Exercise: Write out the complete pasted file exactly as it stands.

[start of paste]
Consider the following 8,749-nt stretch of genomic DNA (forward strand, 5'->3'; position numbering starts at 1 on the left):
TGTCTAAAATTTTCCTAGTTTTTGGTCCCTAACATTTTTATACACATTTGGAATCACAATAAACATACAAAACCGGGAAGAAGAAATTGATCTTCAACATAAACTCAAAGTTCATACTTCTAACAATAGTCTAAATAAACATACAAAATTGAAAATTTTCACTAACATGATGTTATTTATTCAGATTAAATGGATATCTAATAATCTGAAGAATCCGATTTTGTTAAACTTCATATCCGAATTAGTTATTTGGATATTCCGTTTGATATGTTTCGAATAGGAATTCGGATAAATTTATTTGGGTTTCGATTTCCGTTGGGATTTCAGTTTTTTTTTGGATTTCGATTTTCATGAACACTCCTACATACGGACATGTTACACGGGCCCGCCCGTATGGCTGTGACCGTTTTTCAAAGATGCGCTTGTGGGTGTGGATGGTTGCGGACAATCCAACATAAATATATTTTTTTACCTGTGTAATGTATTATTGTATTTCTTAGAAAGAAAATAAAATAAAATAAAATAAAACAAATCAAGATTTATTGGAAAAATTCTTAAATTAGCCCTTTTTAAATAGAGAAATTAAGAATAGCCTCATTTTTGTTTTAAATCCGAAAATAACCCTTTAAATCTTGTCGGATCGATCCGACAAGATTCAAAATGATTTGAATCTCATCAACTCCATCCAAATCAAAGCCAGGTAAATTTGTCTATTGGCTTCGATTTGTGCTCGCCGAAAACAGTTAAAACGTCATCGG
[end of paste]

Consider the following 8,749-nt stretch of genomic DNA (forward strand, 5'->3'; position numbering starts at 1 on the left):
TGTCTAAAATTTTCCTAGTTTTTGGTCCCTAACATTTTTATACACATTTGGAATCACAATAAACATACAAAACCGGGAAGAAGAAATTGATCTTCAACATAAACTCAAAGTTCATACTTCTAACAATAGTCTAAATAAACATACAAAATTGAAAATTTTCACTAACATGATGTTATTTATTCAGATTAAATGGATATCTAATAATCTGAAGAATCCGATTTTGTTAAACTTCATATCCGAATTAGTTATTTGGATATTCCGTTTGATATGTTTCGAATAGGAATTCGGATAAATTTATTTGGGTTTCGATTTCCGTTGGGATTTCAGTTTTTTTTTGGATTTCGATTTTCATGAACACTCCTACATACGGACATGTTACACGGGCCCGCCCGTATGGCTGTGACCGTTTTTCAAAGATGCGCTTGTGGGTGTGGATGGTTGCGGACAATCCAACATAAATATATTTTTTTACCTGTGTAATGTATTATTGTATTTCTTAGAAAGAAAATAAAATAAAATAAAATAAAACAAATCAAGATTTATTGGAAAAATTCTTAAATTAGCCCTTTTTAAATAGAGAAATTAAGAATAGCCTCATTTTTGTTTTAAATCCGAAAATAACCCTTTAAATCTTGTCGGATCGATCCGACAAGATTCAAAATGATTTGAATCTCATCAACTCCATCCAAATCAAAGCCAGGTAAATTTGTCTATTGGCTTCGATTTGTGCTCGCCGAAAACAGTTAAAACGTCATCGG